Tuesday, October 25, 2011

Prima Aprilis!

“But how extraordinary! I mean, it’s like finding a cauliflower in your bed, or something perfectly ridiculous like that.”
—Ludovic Travers, The Case of the April Fools

The Case of the April Fools has an interesting premise at its core—an April Fool’s joke has gone horribly, horribly wrong. It’s a very good idea—in fact, Anthony Boucher and Denis Green used it in one of the New Adventures of Sherlock Holmes radio plays, where Dr. Watson is enlisted by friends to play a trick on Holmes where the great detective investigates a fake jewel theft with clues planted that will point to none other than Holmes himself… but then the real jewel disappears!

However, something a little more serious than theft is involved in The Case of the April Fools. Ludovic Travers is invited by the rich Courtney Allard for a get-together at Allard’s country house. Everything goes splendidly, until Charles Crewe, one of Courtney’s guests, is found stabbed to death in his room. Courtney breaks down and says that this was not supposed to happen— Allard was supposed to die a fake death as an April Fool’s prank. Travers sees that Courtney is more or less useless, so he goes to call the police himself… but as he does so, a shot rings out! When Travers returns to the scene of the crime, he finds another corpse: Courtney Allard has apparently blown his brains out, but oddly enough, the gun is nowhere to be found.

This novel is written by Christopher Bush, and it’s a fine book. According to William DeAndrea’s Encyclopedia Mysteriosa, Bush was an illegitimate child who never was certain about his birthdate, but the official estimate was sometime in 1888. He was a teacher before he resorted to writing novels for a career, and his long-time series detective was Ludovic Travers, who apparently helped Superintendent Wharton solve crimes.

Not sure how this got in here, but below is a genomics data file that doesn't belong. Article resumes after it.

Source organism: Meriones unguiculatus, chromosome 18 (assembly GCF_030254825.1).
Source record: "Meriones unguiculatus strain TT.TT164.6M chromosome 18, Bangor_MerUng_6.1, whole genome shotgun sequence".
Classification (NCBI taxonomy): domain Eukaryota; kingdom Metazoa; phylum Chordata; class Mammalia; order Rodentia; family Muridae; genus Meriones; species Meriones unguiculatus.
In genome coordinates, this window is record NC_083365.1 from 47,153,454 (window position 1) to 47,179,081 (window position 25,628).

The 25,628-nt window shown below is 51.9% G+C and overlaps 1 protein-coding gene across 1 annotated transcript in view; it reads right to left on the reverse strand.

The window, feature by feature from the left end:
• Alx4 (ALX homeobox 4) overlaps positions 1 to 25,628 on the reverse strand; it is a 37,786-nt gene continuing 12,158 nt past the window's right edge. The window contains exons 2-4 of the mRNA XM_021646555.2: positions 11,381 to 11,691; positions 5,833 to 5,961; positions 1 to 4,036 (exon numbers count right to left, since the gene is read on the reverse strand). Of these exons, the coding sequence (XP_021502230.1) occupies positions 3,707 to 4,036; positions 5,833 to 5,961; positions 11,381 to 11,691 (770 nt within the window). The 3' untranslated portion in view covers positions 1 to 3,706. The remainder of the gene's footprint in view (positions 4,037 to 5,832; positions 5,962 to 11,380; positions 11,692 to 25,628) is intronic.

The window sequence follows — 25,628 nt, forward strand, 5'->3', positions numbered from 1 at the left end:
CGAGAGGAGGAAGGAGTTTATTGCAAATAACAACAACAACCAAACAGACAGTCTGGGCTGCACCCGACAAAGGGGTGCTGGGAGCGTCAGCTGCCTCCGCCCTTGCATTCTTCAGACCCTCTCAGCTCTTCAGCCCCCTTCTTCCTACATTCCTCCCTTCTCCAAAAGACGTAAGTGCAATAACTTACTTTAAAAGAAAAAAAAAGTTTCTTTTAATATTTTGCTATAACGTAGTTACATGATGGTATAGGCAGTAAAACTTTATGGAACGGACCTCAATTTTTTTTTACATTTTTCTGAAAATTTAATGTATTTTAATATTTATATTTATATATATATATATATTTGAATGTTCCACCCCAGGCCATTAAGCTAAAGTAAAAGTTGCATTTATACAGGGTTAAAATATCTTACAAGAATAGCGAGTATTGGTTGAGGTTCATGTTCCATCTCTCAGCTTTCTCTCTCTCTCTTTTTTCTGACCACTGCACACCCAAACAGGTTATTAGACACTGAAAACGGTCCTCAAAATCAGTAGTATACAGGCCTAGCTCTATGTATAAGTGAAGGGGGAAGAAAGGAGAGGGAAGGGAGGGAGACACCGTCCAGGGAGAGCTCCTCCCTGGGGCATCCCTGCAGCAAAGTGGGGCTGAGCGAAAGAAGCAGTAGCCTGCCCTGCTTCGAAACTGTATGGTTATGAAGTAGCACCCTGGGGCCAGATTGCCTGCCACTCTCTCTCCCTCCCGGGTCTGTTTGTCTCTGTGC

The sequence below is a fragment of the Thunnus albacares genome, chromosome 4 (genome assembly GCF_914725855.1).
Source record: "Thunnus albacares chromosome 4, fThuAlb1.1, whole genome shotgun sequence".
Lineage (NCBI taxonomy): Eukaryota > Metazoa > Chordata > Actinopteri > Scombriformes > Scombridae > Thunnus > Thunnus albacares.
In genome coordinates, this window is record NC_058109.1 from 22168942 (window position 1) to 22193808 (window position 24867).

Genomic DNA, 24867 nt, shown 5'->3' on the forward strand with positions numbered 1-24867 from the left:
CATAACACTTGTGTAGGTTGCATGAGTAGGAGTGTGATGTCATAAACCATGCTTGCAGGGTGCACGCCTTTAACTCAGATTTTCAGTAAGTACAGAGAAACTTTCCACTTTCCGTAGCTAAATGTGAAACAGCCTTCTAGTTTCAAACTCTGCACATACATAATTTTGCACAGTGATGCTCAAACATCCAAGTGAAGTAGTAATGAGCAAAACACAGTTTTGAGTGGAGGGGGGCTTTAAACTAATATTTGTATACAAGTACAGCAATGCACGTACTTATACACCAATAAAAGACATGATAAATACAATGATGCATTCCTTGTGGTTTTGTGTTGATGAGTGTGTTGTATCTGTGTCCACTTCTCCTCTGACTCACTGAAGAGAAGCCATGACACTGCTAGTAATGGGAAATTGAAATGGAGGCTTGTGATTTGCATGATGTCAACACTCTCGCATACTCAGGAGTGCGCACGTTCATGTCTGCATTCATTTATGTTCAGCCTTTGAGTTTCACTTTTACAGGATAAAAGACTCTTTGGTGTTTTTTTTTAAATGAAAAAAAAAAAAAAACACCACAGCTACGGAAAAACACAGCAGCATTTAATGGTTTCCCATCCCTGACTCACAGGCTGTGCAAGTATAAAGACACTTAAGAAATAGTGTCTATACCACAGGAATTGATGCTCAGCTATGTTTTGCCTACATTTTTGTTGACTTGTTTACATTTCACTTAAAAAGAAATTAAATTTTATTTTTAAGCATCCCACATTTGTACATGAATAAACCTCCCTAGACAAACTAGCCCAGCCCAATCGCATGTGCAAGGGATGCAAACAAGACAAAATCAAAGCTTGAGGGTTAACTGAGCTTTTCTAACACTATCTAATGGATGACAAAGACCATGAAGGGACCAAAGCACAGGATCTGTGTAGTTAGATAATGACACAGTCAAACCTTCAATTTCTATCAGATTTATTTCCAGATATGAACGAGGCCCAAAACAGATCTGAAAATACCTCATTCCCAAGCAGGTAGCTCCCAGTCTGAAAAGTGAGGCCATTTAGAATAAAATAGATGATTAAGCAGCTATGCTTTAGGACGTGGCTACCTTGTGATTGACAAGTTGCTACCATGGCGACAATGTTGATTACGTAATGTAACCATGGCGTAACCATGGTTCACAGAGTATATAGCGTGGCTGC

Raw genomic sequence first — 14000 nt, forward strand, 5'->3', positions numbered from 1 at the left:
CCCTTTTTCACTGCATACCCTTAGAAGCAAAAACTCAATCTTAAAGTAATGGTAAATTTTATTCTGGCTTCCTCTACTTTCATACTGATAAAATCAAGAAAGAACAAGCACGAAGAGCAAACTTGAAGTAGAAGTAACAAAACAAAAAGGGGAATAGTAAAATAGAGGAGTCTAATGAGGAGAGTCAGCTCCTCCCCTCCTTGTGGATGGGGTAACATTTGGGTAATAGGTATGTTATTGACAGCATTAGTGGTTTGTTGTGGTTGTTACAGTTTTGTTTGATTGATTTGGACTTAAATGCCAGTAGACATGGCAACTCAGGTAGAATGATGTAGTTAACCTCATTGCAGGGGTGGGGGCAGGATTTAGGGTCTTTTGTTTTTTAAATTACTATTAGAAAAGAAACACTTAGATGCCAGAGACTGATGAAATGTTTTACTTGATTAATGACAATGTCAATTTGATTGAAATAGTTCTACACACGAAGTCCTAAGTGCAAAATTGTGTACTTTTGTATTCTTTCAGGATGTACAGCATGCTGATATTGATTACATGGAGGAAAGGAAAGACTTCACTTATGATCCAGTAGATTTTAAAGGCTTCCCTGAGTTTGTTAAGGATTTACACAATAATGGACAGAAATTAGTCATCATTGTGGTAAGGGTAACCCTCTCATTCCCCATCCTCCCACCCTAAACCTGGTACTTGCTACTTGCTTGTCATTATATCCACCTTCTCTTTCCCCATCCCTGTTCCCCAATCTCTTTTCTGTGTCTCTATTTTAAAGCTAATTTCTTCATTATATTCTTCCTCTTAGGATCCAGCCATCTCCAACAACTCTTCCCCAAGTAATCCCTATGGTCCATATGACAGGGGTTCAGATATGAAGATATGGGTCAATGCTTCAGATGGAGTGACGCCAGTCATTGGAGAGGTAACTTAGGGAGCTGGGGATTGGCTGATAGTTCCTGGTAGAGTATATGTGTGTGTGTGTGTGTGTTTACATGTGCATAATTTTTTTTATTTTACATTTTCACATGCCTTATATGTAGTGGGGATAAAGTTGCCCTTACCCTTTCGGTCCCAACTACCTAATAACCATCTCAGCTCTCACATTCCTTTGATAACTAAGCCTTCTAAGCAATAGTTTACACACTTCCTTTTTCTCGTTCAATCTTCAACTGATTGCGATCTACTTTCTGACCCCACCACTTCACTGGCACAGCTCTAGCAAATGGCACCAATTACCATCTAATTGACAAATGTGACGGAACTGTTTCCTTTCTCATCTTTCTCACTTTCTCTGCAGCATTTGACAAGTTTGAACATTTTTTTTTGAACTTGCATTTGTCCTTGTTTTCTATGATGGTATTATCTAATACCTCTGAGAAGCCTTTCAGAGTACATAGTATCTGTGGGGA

The Super, however, is not the “official” investigator in this book; rather, it’s Chief Inspector Bill Norris, who surprisingly solves the case. Maybe I’m being unfair to him, but it’s a noble tradition for the police detective to be upstaged by the amateur, and so, having the roles reverse is a rather interesting twist. In fact, Norris solves the case after a few domestic scenes give him some ideas. We see his wife and children, and their interactions provide Norris with the key to solving the riddle. In a way, it’s just like an amateur detective would have solved the crime, but it’s done in a domestic setting with a warm, loving atmosphere surrounding Norris. You can tell this man’s a hard worker who hates being away from his family and would do anything for them.

Unfortunately, that’s the most unconventional the book gets in terms of challenging misconceptions about Golden Age mysteries. Christopher Bush’s portrayal of England is a place where class is strictly separated and mutually respected. Servants are glad to be servants, gentlemen should behave like gentlemen, and so on. This slightly interferes with the plot a few times. In one instance, there’s a scandal that the late Mr. Allard was planning to invite a “Chinaman” to the house on the afternoon of his death! (Oh, the horror!) Two other instances involve the investigation process— it’s accepted as a matter of course Mr. Allard would never have shot himself under the chin (Isn’t it obvious?) and later, when a suspect claims he didn’t get up for tea, but rolled over and went back to sleep, it’s regarded as highly suspicious. In fact, the natural action is supposed to be getting up, drinking the tea, and then plopping back into bed again. (Because, good heavens, a real gentleman would never let his tea get cold!) These small moments of oddness don’t seem like much, but they called attention to the story’s artificiality and somewhat spoiled the spell the story weaves.

And it’s a real shame, because the story is a corker. It’s complex, fairly-clued, and very interesting. I briefly considered the real solution several times, but each time, I thought that although it explained several things nicely, it left some unanswered questions. Bush managed to explain all of these apparent inconsistencies, although to be honest, one of these explanations seems a little anticlimactic. The plot is deliciously complicated—it starts with strange posters that all of London is talking about, and it involves everything else from blackmail to rope tricks. With a little bit of work, this book could have even been converted into a fine locked-room mystery, but Bush decided not to, and to be honest, maybe he was right in doing so. The April Fools’ joke gone awry makes up for the conspicuous absence of a locked door and window—and maybe having all those ideas in one book would have been too much of a good thing.